But, of course, the whole thing is nonsense, based on a fallacy.  The fallacy is that you have to work your horses up and down Warren Hill like robots to be successful.  The fact that the trainers who are seemingly the most successful do this adds fuel to the myth, when of course the key to their success is not that they use Warren Hill as opposed to, say, Long Hill (or Side Hill, Bury Hill, Railway Land, Hamilton Hill, Southfields, the Cambridge Road ...) but that they have an overwhelming advantage as regards the quantity and quality of horses under their care.

The whole thing becomes so silly because, bizarrely, the handful of really big strings who might have, say, 50 horses out at one time tend all to arrive at the bottom of Warren Hill at roughly the same time - and then, rather than send their horses up together, make them canter spaced out maybe 100m apart, or in groups of two or three 100m or so apart.  But the myth feeds on itself, Warren Hill remains the place to go because it's the place to go, and a couple of times a morning there is a 15-minute period when it is pandemonium.  Hence the cry to upgrade the facilities even more, to ease the pressure on it (which would attract even more horses there, which would cause further congestion, which would require a further upgrading of the facilities, which would attract even more horses, which would lead to even more congestion, which would ...).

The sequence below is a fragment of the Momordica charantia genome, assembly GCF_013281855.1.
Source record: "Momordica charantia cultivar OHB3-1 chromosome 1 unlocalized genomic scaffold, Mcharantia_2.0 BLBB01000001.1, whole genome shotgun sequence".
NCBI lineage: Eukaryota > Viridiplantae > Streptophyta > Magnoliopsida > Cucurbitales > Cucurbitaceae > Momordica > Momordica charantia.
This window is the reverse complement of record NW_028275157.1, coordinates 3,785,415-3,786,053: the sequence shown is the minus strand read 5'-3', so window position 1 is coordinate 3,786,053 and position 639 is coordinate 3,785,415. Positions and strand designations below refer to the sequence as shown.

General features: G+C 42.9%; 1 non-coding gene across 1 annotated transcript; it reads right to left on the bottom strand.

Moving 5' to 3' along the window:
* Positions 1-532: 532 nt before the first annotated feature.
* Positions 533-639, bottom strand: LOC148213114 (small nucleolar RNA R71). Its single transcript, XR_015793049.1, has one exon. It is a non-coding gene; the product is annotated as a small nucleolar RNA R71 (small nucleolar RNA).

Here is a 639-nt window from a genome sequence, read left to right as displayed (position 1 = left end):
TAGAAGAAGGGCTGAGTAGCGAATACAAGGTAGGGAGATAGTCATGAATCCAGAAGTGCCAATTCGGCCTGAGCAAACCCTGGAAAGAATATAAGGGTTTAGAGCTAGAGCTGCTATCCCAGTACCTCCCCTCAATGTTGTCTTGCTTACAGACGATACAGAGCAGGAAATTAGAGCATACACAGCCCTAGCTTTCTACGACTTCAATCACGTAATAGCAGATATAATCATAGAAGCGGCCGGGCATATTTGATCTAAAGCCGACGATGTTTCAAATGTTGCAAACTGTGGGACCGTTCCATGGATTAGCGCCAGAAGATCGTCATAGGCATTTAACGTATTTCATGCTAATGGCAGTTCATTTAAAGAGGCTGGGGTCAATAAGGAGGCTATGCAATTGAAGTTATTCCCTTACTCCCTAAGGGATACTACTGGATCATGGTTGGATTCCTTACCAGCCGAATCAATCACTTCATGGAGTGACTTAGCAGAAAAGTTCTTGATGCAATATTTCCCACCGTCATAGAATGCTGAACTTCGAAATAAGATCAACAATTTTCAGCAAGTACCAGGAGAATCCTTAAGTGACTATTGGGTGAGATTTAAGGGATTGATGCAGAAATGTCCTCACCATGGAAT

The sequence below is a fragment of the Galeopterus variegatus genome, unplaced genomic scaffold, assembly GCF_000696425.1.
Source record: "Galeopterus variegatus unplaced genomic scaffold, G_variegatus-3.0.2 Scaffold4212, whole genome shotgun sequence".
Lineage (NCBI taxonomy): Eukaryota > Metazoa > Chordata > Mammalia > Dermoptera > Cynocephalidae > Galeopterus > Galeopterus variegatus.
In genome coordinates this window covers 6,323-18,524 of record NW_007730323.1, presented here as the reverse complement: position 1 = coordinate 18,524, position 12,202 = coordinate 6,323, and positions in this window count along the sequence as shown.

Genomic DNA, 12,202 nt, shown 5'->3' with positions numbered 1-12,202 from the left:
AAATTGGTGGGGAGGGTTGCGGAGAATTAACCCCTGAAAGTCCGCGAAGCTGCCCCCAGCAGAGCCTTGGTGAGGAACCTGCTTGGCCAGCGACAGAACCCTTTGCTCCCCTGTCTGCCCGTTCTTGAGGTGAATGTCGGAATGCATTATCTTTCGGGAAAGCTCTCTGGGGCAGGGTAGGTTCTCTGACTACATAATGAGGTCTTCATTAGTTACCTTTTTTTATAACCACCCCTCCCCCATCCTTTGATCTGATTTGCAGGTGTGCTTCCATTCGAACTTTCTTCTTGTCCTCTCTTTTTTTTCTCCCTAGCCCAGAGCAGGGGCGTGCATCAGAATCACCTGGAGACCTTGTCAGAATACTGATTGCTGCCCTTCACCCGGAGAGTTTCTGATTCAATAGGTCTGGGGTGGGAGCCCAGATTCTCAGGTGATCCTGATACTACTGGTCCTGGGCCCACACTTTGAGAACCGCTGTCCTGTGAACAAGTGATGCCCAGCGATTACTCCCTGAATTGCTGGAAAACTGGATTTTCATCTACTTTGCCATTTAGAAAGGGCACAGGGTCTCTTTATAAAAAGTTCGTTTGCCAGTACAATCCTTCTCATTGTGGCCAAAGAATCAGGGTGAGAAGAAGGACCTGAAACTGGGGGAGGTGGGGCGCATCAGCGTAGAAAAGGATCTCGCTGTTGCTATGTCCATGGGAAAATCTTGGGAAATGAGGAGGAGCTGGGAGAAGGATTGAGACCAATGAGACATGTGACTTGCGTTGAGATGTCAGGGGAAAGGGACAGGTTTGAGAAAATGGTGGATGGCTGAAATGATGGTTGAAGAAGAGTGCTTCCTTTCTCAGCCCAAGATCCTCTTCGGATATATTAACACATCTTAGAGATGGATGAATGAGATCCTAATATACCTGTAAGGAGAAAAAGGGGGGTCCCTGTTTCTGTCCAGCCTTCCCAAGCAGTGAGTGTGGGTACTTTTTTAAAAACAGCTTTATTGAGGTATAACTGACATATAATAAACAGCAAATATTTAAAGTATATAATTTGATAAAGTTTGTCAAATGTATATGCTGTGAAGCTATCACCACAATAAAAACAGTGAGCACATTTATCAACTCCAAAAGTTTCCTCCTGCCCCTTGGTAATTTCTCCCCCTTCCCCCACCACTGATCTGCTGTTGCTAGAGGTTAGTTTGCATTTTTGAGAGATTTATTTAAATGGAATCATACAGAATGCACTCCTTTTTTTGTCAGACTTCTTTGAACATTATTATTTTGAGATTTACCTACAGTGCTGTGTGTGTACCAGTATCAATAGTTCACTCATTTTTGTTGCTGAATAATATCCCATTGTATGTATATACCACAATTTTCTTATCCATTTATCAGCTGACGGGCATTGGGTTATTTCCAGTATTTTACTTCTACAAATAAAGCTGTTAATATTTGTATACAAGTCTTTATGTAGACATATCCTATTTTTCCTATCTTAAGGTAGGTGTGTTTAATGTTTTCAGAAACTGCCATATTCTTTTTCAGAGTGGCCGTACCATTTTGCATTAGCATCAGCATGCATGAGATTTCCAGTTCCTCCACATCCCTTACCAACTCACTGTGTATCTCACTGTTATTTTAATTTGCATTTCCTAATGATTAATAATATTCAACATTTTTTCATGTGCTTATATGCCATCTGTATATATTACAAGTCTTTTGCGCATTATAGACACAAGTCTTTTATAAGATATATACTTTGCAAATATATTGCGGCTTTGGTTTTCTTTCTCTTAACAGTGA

Of course, what is almost invariably overlooked in the deification of the great god Warren Hill is the fact that the most successful trainers in the town never take their horses anywhere near it.  When I say 'the most successful trainers in the town', I am not, of course, referring to the trainers who achieve the greatest quantity and quality of success, which is how most people look at it.  I am meaning the most trainers who achieve the greatest quantity and quality of success in comparison to the number and cost of horses in their care.